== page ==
How can the Trinity be traced back through the church fathers when the father of Latin Christianity was clearly not a Trinitarian? Tertullian wrote: “God has not always been the Father. For He could not have been the Father previous to the Son. There was a time when the Son did not exist.”[14]

This famous church father doesn’t sound like a Trinitarian. What about earlier church fathers of the second century? They are said by Trinitarians to provide a continuous Trinitarian tradition back to the Bible. But what did they really believe? A professor of church history explains:

“The Christian writers of the second and third centuries considered the Logos as the eternal reason of the Father [note: not the eternal Son], but as having at first no distinct existence from eternity; he [the Son of God] received this only when the Father generated him from within his own being and sent him to create the world and rule over the world. The act of generation then was not considered as an eternal and necessary life-act but as one which had a beginning in time, which meant that the Son was not equal to the Father, but subordinate to Him. Irenaeus, Justin, Hippolytus and Methodius share this view called Subordinationism.”[15]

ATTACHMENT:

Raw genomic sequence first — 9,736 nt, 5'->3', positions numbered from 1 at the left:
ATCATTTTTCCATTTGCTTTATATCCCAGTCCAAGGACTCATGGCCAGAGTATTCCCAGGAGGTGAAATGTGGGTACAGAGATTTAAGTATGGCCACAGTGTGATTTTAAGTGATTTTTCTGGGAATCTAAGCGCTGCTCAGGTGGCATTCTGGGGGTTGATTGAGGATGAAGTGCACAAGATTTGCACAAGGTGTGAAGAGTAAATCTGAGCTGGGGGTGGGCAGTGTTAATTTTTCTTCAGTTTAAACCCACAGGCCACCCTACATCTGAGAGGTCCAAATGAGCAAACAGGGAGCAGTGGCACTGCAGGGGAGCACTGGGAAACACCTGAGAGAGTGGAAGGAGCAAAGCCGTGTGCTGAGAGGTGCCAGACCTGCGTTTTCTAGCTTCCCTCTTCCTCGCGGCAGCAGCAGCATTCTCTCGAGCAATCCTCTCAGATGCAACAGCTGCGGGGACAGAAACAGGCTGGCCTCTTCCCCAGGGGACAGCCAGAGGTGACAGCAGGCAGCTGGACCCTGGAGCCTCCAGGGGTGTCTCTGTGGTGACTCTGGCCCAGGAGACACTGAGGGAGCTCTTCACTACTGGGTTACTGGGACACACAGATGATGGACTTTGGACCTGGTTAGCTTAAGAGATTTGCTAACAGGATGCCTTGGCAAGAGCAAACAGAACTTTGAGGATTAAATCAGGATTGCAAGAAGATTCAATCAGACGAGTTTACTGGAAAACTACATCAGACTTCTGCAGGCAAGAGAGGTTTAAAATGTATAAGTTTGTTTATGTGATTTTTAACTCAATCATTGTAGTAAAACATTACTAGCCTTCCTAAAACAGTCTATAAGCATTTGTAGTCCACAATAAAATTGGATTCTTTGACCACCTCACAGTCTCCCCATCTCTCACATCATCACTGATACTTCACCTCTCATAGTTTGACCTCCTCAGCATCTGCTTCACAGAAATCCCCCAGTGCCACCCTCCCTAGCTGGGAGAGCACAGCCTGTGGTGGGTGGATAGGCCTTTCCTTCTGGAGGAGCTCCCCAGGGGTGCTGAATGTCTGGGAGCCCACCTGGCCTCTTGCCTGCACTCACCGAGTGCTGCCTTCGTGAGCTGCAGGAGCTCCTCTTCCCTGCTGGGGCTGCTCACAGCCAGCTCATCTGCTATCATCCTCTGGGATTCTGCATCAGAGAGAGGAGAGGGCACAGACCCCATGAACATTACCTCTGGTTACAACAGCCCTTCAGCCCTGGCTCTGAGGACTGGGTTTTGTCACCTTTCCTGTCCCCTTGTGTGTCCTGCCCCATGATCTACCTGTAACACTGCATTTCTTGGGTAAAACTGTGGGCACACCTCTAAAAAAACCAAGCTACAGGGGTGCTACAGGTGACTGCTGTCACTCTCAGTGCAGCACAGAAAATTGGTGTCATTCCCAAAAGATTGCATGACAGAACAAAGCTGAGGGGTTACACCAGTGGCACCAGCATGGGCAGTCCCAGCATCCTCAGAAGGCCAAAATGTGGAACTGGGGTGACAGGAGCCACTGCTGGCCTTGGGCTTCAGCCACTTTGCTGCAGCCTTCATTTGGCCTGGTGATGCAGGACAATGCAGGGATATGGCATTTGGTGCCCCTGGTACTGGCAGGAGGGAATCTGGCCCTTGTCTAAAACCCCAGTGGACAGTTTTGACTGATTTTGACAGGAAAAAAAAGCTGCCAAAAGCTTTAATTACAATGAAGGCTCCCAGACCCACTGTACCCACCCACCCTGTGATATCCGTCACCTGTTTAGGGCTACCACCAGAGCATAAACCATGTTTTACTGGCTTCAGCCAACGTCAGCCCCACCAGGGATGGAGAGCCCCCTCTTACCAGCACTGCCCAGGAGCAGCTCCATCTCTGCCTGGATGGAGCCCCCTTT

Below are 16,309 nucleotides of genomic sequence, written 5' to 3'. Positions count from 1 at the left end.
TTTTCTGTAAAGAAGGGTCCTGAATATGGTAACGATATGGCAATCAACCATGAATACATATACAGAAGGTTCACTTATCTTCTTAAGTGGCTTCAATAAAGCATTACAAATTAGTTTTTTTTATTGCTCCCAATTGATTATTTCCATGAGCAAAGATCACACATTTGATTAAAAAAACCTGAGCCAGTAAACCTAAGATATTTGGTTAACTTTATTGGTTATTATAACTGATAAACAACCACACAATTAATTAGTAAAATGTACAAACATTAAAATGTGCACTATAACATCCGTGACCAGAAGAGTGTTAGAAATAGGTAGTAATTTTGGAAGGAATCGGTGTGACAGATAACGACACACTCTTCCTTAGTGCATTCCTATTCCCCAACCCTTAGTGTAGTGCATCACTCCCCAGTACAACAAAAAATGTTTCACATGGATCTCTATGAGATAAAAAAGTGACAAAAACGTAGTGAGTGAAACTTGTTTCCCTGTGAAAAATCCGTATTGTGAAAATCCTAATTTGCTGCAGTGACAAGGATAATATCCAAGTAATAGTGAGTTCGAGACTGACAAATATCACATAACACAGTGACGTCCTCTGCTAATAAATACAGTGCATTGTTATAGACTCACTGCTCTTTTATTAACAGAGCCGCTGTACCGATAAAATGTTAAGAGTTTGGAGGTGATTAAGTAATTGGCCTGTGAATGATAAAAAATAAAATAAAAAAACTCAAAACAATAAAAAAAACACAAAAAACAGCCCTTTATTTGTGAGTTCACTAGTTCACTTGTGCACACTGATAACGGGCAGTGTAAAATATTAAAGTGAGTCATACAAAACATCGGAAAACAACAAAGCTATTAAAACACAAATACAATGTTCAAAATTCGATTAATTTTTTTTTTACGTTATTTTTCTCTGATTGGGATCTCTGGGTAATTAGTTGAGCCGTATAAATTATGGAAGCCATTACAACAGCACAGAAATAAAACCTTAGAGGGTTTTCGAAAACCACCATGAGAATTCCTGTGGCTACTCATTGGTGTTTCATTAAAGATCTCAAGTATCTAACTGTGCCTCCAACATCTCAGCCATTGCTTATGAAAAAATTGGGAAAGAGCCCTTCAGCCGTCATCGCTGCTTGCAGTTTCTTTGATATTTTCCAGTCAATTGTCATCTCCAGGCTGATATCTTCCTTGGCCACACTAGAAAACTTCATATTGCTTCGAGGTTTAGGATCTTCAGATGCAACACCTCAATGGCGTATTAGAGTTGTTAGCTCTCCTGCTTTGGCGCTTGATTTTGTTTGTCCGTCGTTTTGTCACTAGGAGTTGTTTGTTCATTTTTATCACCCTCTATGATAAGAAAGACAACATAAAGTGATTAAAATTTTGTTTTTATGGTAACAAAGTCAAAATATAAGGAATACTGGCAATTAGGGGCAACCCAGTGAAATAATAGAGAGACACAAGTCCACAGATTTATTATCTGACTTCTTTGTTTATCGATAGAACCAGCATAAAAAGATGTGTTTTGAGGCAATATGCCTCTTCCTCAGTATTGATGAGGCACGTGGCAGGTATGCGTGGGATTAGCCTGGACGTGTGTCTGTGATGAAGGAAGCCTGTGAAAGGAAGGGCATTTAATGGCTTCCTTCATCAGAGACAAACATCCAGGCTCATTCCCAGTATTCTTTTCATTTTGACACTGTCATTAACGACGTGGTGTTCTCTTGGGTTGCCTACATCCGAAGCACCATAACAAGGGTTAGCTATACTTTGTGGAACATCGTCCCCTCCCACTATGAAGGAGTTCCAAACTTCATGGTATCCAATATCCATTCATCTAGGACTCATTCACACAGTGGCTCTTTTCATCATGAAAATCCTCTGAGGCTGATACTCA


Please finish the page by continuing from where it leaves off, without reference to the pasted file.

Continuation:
This view is not that of official Trinitarianism as later established. Without the doctrine of the eternal, coequal Son, there is no orthodox Trinity.

The Creed of Israel, of Jesus and of Original Christianity